Natural State of Architecture

December 3-9, 2018

By Mason Toms


On Nov. 11, we take time to remember those who have fought and died in the armed forces to protect our freedom. While there are many monuments and memorials across the state constructed to immortalize the lives and heroics of these people, one memorial stands out above the rest – War Memorial Stadium in Little Rock. However, it is not the size of War Memorial Stadium that points to its significance, but the ideas that the impressive structure embodies that makes it noteworthy.


Designed by Little Rock architects, Anderson and Burks, War Memorial Stadium is one of the largest examples of Art Moderne architecture in the state. The style was an evolution of Art Deco architecture from the 1920s and 1930s. Though Art Moderne featured geometric massing and patterns like Art Deco, it was simplified and streamlined, hence the style’s other name ‘Streamline Moderne’. Art Moderne was a much more horizontal style than Art Deco, with architectural features that emphasized the width of the building and rounded corners of glass block. Due to the simplification of ornament and the increased horizontal influence in the design, Art Moderne architecture is commonly seen as a stepping stone between Art Deco and International Style architecture. In the popular consciousness, Art Moderne was most closely associated with movement and transportation design, specifically that of cruise liners and bus stations. In fact, the Greyhound Bus Company helped to popularize the style with their iconic Art Moderne stations during the late 1930s, one of which stands in downtown Blytheville, Arkansas. The style originally emerged in the early 1930s in the Western United States but did not become popular in Arkansas until the mid-1940s. Though Little Rock has lost several fantastic examples of the style, a few great buildings, such as the 1947 Winchester Building at Spring and 8th and the 1947 Stebbins & Roberts Building at Shall and 6th, still survive in the city.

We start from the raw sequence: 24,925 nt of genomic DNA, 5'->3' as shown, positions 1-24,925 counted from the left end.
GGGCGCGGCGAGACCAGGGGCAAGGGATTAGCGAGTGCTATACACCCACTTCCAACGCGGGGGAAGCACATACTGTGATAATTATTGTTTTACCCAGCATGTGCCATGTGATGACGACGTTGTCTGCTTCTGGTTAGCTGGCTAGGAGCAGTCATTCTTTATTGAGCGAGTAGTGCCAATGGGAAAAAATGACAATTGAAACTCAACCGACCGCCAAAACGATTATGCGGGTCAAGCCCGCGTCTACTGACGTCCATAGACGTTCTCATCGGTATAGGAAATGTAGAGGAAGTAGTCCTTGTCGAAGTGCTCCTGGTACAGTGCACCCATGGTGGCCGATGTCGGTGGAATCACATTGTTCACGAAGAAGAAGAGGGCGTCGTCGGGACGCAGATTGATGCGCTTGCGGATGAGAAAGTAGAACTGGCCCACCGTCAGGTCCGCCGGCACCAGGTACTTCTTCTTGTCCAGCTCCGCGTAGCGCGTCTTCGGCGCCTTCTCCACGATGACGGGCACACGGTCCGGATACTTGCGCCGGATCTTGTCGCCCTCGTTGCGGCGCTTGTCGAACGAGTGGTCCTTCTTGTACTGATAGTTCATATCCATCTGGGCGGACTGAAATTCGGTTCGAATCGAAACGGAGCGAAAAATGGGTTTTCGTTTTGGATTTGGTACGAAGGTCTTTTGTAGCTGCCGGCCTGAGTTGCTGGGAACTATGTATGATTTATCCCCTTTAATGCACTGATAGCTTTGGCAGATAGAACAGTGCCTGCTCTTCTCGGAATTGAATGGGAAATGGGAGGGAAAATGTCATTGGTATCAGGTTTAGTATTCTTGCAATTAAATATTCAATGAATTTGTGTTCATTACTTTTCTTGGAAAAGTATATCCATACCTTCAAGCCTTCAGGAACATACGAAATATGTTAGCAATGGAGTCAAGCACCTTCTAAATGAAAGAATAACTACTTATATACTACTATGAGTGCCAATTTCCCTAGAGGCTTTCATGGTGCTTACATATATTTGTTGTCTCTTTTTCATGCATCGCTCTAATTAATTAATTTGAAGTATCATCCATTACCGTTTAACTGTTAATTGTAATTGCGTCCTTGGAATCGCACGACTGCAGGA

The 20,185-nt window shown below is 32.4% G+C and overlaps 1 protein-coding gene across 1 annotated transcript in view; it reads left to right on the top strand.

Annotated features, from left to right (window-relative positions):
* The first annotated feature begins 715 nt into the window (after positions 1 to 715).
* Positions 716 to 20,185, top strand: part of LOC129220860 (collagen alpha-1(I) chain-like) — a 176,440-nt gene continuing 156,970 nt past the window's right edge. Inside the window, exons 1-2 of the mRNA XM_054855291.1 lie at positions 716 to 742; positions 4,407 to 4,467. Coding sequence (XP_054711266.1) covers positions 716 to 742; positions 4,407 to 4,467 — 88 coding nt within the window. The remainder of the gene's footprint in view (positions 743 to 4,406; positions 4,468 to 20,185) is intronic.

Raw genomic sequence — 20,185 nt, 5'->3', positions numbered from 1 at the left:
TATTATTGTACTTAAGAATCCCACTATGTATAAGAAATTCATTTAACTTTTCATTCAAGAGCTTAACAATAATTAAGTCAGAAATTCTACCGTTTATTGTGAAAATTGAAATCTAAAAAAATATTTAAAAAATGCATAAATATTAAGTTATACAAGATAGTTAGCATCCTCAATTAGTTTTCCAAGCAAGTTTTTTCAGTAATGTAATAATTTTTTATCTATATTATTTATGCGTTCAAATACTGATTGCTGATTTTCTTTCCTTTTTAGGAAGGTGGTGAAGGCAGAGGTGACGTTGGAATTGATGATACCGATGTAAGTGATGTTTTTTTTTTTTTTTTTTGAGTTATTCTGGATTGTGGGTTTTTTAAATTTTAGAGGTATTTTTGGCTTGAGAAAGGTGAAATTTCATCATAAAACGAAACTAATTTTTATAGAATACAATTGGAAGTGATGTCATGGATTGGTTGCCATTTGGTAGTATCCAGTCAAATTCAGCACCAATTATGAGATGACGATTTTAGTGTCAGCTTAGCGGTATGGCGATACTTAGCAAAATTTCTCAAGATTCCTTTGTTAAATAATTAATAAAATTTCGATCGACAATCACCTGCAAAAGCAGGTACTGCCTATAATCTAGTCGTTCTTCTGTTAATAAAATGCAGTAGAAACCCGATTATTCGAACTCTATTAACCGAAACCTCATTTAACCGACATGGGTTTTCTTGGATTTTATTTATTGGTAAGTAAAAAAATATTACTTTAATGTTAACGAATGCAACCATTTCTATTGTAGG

The stadium was completed in 1948 and held its first event, a football game between the University of Arkansas and Abilene Christian, on Sept. 18 of that year. The stadium was officially dedicated to those that served in both World Wars at the start of the game by a former Razorback football player and Metal of Honor recipient, Maurice Britt. The new building was to preserve the memory of those lost in the wars in a different way than memorials of the past. Prior to the 1940s, war memorials were typically a beautifully carved sculptural piece that stood solemnly on an open lawn. A place visited for the sole purpose of remembering those lost. However, after World War II there was an idea that memorials should be more functional and by being so, they would better immortalize the memory of those they represented. This idea was part of a nationwide movement to create memorials that better served the memories of those lost, not only practically, but also emotionally. The solemn mood of the remembrance would be offset by the hosting of spirited events which embodied the freedoms that those lost fought to protect. In this spirit, the stadium has hosted over 200 Razorback football games as well as countless high school football games, concerts, and special events since its opening. The venue even hosted President Harry Truman when he came to Little Rock in 1949 to officially dedicate War Memorial Park, which surrounds the stadium. 


Though many of the veterans of the World Wars have since passed, War Memorial Stadium still stands as an enduring testament to their sacrifice. Sometimes the natural state of architecture is of tribute and a promise that we will not forget. Even if the future of War Memorial Stadium at times seems dubious, it will always hold a special place in the hearts of Capital City residents and will continue to be a reminder of those who made us who we are.




An example of the Art Moderne style, Little Rock’s War Memorial Stadium followed the trend in making memorials more functional than the solemn statues of the past. The idea is that a functional structure would better immortalize the memories of those it represents. (Photo by Mason Toms)